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Adoring Paolo Veronese

Every year around Christmas, the Diocesan Museum exhibits a Masterpiece. This tradition has been going on for over ten years and this time the painting was the “Adoration of the Magi” by Paolo Veronese, one of the leading lights of the Venetian Renaissance.

The canvas comes from the Santa Corona church in Vicenza and is an immense altar tablet (2,20 x 3,55 meters). It is composed of three vertical tarps. This masterpiece dates back to 1573 and it testifies to the artist’s maturity and the enormous success of his painting techniques, based on chromatic arrangements (light-color) and on the massiveness of the human body. The painting depicts an episode of the Gospel according to Matthew: the Magi, or wise men, who have arrived in Bethlehem from the far east following the comet, contemplate the Divine Infant and, with wide gestures, they demonstrate their devotion. The characters, (monumental figures), are positioned in the foreground just like a theatrical representation; the Holy Family is placed in an edge of the painting, higher than the Magi. The various characters gently glance at each other, making the narration even more real and intimate. The sky which rises above the scene is rather cloudy,  but a ray of sunshine comes out and illuminates Jesus. This represents the divine power that tears the world’s darkness. The scene is joyfully completed by Cherubs and Seraphim dancing. The Holy Family is sheltered by simple wood beams, connected to marble Palladian pillars (symbol of the overcoming of the pagan world after the advent of Christianity).  While everything is silent in the foreground, in the back, a parade is approaching: archers, halberdiers, domestic and exotic animals, are all part of a scene so eventful and truthful that it’s almost possible to hear the various voices and sounds. There is also a hound dog, present in almost every one of the artist’s pieces.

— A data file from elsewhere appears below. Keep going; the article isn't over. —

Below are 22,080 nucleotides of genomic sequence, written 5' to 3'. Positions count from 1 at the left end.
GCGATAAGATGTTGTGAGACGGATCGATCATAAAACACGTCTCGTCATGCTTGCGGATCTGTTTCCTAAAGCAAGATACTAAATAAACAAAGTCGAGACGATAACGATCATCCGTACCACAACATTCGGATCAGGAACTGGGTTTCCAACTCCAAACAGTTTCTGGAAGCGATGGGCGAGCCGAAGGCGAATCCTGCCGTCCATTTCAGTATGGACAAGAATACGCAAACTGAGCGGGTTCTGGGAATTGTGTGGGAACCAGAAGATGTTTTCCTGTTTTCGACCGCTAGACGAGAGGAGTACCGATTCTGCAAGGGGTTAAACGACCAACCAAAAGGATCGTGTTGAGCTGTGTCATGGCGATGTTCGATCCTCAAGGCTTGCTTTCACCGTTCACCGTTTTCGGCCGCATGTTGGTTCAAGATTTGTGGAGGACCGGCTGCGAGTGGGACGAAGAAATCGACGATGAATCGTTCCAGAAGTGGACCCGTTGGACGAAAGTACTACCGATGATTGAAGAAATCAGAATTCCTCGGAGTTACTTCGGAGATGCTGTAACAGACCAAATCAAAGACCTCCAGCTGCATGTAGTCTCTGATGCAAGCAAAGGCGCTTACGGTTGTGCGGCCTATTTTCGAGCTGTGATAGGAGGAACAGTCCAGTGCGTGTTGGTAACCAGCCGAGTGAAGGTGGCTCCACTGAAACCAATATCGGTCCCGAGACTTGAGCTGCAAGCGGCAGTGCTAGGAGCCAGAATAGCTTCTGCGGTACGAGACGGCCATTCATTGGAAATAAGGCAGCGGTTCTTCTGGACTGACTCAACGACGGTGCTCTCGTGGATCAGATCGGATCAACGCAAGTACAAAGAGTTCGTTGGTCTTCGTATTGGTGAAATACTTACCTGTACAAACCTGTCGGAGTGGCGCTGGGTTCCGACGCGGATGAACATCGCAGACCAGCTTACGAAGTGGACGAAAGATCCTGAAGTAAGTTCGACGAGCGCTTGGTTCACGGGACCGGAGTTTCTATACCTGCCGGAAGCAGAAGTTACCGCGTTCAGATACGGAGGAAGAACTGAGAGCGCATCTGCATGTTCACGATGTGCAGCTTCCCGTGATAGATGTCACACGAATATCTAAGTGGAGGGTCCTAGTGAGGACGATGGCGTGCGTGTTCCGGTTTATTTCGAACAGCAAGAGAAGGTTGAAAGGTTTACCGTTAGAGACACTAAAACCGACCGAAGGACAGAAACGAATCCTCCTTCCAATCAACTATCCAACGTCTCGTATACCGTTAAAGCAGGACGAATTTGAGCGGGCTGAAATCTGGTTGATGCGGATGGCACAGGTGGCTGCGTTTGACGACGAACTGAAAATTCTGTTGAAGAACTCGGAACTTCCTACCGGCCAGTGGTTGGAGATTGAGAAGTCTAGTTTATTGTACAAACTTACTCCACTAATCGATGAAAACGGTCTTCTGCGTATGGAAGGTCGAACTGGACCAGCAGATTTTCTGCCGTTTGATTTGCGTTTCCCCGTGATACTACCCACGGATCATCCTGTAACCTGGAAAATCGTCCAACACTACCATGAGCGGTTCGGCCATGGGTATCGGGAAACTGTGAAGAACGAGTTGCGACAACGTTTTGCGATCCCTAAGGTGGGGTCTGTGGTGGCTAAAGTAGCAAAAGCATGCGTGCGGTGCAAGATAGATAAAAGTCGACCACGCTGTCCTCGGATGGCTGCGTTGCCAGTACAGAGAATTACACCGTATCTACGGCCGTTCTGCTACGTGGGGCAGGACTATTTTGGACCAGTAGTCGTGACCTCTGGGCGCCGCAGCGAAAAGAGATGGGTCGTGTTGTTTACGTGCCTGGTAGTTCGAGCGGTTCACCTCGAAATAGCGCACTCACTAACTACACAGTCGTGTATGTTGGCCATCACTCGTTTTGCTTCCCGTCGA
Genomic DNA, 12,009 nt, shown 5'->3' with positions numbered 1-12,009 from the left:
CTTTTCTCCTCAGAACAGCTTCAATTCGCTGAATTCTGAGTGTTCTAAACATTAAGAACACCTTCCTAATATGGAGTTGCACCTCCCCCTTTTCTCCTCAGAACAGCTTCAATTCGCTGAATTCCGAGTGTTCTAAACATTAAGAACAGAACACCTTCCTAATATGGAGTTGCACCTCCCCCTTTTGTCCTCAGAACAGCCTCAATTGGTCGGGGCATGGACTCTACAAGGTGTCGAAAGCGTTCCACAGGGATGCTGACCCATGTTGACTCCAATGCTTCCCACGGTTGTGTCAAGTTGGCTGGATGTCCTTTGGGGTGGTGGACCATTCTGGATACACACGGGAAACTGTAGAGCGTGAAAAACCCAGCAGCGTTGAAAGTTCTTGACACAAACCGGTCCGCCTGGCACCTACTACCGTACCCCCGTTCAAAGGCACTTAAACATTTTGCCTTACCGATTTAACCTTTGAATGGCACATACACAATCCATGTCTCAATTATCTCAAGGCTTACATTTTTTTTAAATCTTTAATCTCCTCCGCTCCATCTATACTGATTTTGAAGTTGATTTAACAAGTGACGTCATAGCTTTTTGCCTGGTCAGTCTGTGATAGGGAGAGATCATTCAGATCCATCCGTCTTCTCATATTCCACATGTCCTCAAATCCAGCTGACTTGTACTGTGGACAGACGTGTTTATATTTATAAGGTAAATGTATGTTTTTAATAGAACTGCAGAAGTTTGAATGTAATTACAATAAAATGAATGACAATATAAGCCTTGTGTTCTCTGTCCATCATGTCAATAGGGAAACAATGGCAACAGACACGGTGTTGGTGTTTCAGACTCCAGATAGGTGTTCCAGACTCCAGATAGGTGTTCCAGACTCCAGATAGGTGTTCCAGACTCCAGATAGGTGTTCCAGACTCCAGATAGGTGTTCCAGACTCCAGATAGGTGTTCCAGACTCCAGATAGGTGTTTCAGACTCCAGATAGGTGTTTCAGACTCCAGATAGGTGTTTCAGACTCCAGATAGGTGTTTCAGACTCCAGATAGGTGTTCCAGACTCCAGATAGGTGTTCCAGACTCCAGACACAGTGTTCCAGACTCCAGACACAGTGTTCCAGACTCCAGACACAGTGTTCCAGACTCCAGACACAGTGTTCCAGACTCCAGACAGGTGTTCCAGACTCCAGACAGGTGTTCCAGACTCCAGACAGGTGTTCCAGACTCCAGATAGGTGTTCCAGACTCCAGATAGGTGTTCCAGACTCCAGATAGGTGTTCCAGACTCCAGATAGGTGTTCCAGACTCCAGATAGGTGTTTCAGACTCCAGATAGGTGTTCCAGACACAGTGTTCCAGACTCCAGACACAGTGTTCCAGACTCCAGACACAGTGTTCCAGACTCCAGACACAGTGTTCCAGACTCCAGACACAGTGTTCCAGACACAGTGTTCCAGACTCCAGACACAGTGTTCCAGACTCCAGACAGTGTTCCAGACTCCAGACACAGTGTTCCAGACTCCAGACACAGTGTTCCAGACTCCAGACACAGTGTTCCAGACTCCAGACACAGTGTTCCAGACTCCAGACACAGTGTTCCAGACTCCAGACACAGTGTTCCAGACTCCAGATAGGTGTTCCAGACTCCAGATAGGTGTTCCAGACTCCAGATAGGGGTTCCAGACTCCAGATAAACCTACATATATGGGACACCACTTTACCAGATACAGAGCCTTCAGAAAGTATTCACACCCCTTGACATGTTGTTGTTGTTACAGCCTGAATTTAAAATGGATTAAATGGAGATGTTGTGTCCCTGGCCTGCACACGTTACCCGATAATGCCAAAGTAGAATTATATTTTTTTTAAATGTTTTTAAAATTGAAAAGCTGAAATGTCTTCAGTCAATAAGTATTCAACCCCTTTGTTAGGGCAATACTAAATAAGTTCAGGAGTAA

Paolo Veronese, Adoration of the Magi, National Gallery

The Magi are holding precious objects and are wearing extraordinarily elegant clothes. The ancient king is wearing the “golden cloak”, usually worn by Dukes during solemn commemorations, the young king, who is standing, is wearing a cape made by the finest red velvet, and finally the Moor king is wearing another cape, blue and lined with ermine fur. The colors of their clothes are gaudy, flamboyant, and they show how talented the artist was. He painted mixing colors over other colors, with rapid strokes for the light and more fluid ones for the shadows. This resulted in a combination of clear and brilliant tints. The clothes worn by the Magi are a sample of the precious fabrics that the sponsor of the art piece (Marcantonio Cogollo, fabric merchant from Vicenza) wanted to promote. Cogollo himself can be found on the left side of the painting and, although he is on the sidelines, the wealth and importance of his family are further highlighted by the emblems of their House painted on the blinders of a horse.

Even though the painting is representing a holy event, there are so many curious details and artistic inventions, that the story almost appears as a pagan celebration. By interpreting the Gospel in this peculiar way, Veronesi had to face many problems with the religious authorities and the Inquisition court. The artist recreated many copies of the “Adoration of the Magi”, one of which can be found in the National Gallery in London and is very similar to the one from Vicenza.

In the early 1800s, the Napoleonic troops that arrived in Italy dismantled the canvas in order to move it elsewhere. For many years, the masterpiece’s location remained unknown but luckily it was eventually found and placed in its actual location (Saint John’s chapel in Santa Corona church), so that everybody can admire it and feel what the architect Bertotti Scamozzi said in 1700: “This is a very special joy and those who haven’t seen it can say they haven’t seen painting’s perfection.”

Laura Pettinato

Volume 33 no 5 May /June 2019

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